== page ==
The origin story of this popular cocktail is muddled with differing reports. One attributes its creation to a bar owner in Tijuana who, it is claimed, wished to appease a dancer who only drank tequila but didn’t wish to take a shot. Another story states that the drink came about during one of the many lavish parties thrown in Acapulco by Texas socialite Margaret Sames, hence the name Margarita. The common thread between most reports is the region of creation, Mexico. This sweet, sour, bitter blend of Cointreau, lime juice, and tequila that’s served in a glass with a salted rim now has its national day in Mexico, which is celebrated on 22 February every year.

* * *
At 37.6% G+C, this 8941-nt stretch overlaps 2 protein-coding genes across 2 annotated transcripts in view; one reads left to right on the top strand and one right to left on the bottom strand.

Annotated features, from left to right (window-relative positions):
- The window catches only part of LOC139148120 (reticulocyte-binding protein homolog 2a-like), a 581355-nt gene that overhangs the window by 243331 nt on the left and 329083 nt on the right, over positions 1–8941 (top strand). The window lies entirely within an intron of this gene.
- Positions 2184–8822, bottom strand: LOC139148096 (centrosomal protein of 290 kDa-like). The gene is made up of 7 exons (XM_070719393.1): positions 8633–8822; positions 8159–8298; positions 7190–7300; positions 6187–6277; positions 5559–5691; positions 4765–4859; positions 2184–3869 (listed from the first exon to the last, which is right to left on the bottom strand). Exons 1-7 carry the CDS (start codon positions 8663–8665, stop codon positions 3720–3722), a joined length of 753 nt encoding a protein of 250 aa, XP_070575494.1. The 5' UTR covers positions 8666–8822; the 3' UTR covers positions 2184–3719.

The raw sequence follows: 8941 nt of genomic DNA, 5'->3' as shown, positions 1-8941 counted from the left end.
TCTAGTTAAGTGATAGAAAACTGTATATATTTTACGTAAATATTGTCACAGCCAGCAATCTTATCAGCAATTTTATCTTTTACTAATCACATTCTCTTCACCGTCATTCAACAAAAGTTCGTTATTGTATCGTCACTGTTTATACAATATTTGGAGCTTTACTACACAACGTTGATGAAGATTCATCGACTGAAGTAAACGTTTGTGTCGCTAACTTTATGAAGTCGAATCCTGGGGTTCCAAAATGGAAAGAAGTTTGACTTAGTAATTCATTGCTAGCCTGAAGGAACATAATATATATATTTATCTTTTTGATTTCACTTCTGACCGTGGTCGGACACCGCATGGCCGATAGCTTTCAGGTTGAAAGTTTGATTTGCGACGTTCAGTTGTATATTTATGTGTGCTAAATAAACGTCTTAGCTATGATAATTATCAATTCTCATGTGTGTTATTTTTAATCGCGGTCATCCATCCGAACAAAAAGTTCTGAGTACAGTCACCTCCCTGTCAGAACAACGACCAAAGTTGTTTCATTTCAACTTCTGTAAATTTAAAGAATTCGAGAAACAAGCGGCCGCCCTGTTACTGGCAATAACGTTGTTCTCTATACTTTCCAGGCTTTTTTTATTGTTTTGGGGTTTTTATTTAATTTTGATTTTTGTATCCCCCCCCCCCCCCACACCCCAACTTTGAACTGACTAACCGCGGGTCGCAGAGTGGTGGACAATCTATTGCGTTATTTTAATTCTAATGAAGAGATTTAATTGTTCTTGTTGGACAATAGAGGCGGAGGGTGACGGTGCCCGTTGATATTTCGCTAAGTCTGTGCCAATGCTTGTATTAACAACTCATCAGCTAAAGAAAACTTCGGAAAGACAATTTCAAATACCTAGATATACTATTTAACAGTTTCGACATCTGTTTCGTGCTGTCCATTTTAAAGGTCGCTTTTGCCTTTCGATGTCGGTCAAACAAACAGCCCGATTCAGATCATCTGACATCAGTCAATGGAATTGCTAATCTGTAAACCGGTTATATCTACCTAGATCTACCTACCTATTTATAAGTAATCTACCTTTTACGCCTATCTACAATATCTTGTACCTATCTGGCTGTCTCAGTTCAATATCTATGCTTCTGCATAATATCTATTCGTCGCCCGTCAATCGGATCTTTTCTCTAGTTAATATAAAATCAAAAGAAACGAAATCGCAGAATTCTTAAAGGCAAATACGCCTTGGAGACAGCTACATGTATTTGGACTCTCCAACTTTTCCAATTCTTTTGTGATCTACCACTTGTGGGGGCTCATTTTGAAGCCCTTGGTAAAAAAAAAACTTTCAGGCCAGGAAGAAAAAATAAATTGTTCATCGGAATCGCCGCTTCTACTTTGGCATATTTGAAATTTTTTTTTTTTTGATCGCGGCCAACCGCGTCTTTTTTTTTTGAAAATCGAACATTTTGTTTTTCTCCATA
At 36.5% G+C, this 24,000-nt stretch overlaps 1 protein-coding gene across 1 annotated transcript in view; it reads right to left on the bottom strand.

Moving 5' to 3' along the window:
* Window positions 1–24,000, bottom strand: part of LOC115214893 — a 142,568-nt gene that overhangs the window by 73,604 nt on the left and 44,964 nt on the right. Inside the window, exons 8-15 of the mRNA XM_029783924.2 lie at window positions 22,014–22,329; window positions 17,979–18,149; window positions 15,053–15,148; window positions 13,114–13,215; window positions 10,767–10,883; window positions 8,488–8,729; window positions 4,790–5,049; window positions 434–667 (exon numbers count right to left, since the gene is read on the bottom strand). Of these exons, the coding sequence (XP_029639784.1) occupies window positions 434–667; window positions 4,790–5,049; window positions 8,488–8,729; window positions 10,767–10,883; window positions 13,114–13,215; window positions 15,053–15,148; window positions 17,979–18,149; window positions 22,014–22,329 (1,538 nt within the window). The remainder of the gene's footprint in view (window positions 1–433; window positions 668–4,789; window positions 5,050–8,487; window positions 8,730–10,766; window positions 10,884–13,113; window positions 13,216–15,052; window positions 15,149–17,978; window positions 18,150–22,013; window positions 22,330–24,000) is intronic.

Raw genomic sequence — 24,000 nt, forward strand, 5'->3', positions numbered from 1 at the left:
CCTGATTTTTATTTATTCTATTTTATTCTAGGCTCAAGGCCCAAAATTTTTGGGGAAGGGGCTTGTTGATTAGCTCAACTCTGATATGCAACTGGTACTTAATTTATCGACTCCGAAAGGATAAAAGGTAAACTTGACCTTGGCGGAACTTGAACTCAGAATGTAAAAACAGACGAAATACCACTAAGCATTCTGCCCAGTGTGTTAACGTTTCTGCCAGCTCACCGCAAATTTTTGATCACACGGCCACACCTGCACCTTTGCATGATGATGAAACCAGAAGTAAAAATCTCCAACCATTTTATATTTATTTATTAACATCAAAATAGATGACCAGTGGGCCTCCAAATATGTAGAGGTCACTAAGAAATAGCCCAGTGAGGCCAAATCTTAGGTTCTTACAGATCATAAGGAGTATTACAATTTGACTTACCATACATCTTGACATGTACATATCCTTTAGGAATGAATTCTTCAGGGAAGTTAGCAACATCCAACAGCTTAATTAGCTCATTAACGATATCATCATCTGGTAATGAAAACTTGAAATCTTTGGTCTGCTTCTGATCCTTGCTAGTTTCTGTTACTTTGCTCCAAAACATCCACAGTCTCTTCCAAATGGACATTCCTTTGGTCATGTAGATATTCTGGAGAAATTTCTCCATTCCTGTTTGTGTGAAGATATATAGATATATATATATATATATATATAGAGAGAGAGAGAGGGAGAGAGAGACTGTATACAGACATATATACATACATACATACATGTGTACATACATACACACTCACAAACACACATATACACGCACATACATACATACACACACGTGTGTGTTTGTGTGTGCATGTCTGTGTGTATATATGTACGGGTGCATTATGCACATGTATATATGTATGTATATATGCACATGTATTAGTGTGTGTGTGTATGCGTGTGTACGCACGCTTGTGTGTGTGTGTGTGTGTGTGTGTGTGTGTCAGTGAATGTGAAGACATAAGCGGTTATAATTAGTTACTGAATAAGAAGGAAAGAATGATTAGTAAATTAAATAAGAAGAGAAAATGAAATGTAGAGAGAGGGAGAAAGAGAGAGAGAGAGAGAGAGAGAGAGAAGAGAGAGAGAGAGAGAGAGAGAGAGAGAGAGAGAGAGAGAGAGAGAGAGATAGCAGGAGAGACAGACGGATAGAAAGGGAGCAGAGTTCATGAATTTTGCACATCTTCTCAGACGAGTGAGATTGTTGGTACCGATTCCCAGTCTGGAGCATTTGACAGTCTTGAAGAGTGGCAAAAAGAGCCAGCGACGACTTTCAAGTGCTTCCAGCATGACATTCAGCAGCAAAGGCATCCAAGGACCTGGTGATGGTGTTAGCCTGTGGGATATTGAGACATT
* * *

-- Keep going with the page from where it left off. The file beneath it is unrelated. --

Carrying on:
Image: @matstugan/Instagram

Italy: Aperol Spritz

Described as an Italian sunset in a glass, this orange-red drink is a popular summer choice across the world. The story of its origin goes that in 1919 Luigi and Silvio Barbieri created the aperitif Aperol, marketing it to women due to its low alcohol volume. As its popularity grew, bartenders began experimenting with it, particularly in Veneto. Many added it to the German spitz, Italian wines with splashes of water, introduced to Italy post the Austro-Hungarian wars. The aperitif and its concoction soon grew in popularity, becoming the face of luxurious lunchtime and summer evening indulgence. The classic recipe includes prosecco, soda water, and bitters and is a popular feature across the country’s bars.

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Argentina: Fernet con Coca